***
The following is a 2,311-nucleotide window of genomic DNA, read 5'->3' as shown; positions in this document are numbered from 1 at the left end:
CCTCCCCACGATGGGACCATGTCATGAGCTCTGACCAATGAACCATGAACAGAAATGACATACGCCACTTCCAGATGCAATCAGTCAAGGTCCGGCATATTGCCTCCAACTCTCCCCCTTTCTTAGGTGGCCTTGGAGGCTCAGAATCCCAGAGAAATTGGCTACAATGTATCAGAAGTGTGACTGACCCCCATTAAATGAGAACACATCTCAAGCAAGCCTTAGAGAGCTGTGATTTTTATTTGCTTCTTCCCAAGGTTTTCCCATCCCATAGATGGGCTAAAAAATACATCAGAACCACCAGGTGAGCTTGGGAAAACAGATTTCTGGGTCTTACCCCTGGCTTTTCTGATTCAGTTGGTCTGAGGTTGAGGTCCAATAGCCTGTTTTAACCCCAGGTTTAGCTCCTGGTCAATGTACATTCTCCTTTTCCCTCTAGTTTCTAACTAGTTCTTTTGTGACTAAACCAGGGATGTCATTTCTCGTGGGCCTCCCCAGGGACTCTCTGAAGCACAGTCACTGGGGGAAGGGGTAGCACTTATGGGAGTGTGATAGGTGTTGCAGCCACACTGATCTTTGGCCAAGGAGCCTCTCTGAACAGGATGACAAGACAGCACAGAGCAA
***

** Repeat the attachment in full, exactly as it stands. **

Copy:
The following is a 2,311-nucleotide window of genomic DNA, read 5'->3' as shown; positions in this document are numbered from 1 at the left end:
CCTCCCCACGATGGGACCATGTCATGAGCTCTGACCAATGAACCATGAACAGAAATGACATACGCCACTTCCAGATGCAATCAGTCAAGGTCCGGCATATTGCCTCCAACTCTCCCCCTTTCTTAGGTGGCCTTGGAGGCTCAGAATCCCAGAGAAATTGGCTACAATGTATCAGAAGTGTGACTGACCCCCATTAAATGAGAACACATCTCAAGCAAGCCTTAGAGAGCTGTGATTTTTATTTGCTTCTTCCCAAGGTTTTCCCATCCCATAGATGGGCTAAAAAATACATCAGAACCACCAGGTGAGCTTGGGAAAACAGATTTCTGGGTCTTACCCCTGGCTTTTCTGATTCAGTTGGTCTGAGGTTGAGGTCCAATAGCCTGTTTTAACCCCAGGTTTAGCTCCTGGTCAATGTACATTCTCCTTTTCCCTCTAGTTTCTAACTAGTTCTTTTGTGACTAAACCAGGGATGTCATTTCTCGTGGGCCTCCCCAGGGACTCTCTGAAGCACAGTCACTGGGGGAAGGGGTAGCACTTATGGGAGTGTGATAGGTGTTGCAGCCACACTGATCTTTGGCCAAGGAGCCTCTCTGAACAGGATGACAAGACAGCACAGAGCAA